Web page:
Did you know that UTARMS has…
- 11,000+ metres of paper records (that’s more than 31,000 banker’s boxes)
- 200,000+ photographs and negatives
- 100+ oral histories recording the personal memories of senior administrative staff, faculty, and students
- thousands of architectural plans and drawings of university buildings
- digitized 57,000+ pages of print material, including yearbooks, president’s reports and other university publications (available at archive.org)
- the original University Charter from 1827
- Masters theses from 1897-1989 and Doctoral theses from 1900-1985
- The papers of influential members of the university, including Harold Innis, Ursula Franklin, C.B. MacPherson, C.P. Stacey, Helen Hogg, Harry Cassidy, James Loudon, J. Tuzo Wilson, George Wrong, Samuel Hollander and Donald Coxeter
Visit Discover Archives, a shared platform across University of Toronto Libraries, to explore descriptions and finding aids of holdings from our collection.
More than 60% of our holdings consist of the university’s administrative records. This material documents the day-to-day operations of the University of Toronto, the founding of the university and its development since 1827, and the work of administrators, staff and students in the various academic divisions of the university. This material is used for historical research, but also supports university administration and promotes accountability.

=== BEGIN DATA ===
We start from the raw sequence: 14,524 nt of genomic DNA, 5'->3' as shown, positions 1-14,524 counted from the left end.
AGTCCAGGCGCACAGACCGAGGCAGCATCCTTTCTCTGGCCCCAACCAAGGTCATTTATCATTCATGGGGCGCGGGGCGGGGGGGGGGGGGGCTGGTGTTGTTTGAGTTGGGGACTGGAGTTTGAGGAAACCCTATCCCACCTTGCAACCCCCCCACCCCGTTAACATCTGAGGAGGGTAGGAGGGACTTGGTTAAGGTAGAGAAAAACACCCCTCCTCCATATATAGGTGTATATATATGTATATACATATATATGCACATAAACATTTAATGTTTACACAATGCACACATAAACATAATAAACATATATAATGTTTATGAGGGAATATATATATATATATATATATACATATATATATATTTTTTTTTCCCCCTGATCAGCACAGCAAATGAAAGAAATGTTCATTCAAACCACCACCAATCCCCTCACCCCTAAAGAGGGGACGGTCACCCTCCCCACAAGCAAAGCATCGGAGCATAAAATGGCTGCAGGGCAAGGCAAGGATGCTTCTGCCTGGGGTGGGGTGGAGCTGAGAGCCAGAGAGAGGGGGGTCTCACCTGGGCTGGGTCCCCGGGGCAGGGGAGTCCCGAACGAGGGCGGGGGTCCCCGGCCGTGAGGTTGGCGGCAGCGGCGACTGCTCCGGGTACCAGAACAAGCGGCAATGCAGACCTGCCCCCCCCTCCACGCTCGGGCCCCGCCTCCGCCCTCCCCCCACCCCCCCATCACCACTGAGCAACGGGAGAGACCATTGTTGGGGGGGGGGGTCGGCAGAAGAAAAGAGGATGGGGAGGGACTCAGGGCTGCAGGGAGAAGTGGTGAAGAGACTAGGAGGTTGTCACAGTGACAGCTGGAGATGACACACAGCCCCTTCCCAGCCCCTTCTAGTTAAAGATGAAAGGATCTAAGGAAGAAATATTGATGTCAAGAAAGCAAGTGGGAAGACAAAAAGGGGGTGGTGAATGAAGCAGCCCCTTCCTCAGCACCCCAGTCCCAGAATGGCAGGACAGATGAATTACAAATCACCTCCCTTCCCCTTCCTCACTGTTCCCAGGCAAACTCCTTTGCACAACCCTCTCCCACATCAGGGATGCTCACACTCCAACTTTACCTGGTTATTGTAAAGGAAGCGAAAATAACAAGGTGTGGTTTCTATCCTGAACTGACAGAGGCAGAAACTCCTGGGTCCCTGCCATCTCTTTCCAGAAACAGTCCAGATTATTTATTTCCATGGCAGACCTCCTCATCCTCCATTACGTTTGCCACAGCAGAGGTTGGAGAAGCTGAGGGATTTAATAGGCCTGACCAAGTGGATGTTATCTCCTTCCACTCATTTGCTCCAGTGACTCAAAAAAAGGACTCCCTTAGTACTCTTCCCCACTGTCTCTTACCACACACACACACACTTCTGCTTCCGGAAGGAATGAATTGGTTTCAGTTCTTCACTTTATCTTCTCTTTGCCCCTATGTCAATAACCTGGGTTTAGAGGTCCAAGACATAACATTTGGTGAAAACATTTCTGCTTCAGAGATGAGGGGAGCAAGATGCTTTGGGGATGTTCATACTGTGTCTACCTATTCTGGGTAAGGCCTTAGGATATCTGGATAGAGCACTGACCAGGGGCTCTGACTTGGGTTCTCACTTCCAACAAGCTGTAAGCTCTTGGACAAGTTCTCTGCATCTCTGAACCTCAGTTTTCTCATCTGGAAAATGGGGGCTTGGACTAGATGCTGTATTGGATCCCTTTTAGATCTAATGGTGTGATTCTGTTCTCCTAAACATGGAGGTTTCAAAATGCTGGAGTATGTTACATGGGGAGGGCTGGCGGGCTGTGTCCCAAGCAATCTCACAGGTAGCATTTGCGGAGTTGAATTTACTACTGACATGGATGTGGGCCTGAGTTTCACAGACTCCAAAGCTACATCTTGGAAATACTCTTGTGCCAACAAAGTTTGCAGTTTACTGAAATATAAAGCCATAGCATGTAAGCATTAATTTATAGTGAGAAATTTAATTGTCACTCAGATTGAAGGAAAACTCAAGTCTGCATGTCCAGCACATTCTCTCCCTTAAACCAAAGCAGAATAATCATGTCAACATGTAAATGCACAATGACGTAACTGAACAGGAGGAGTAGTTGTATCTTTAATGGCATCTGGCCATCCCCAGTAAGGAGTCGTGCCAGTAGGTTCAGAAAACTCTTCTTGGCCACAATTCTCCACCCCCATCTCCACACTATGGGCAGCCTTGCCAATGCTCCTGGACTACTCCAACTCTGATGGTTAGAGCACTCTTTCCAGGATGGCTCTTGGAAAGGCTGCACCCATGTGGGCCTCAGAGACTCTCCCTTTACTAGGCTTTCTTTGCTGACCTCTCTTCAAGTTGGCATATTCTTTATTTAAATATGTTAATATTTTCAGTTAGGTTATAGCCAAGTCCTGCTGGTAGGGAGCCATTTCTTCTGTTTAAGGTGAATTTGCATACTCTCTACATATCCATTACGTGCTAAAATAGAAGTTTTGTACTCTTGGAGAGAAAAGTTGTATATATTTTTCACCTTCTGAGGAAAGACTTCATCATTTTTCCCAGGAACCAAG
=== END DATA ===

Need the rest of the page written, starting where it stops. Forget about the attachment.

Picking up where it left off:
For more information on managing and transferring university records, see Records Management.
The Archives has the private papers of more than 1000 individuals and groups affiliated with the U of T, including faculty, alumni and student organizations. These papers document teaching, research, learning and extracurricular activities of the university’s prominent members and groups.
For information on making a donation to the Archives, see Donations.
University publications & theses
The Archives holds an extensive collection of university publications such as yearbooks, calendars, annual reports, newsletters, departmental handbooks and student newspapers. Early calendars and student registers dating back to 1845 are widely used to trace staff and students as well as course curricula. The Archives also has a complete set of Torontonensis, the University yearbook published from 1898 to 1966. The Archives holds Masters theses from 1897 to 1989 and Doctoral theses from 1900 to 1985.
Please note: Most theses are held off-site and require 2-3 business days to retrieve. Please contact us ahead of your visit to arrange for the theses' retrieval.
For more recent theses, see the University of Toronto's research repository, T-Space.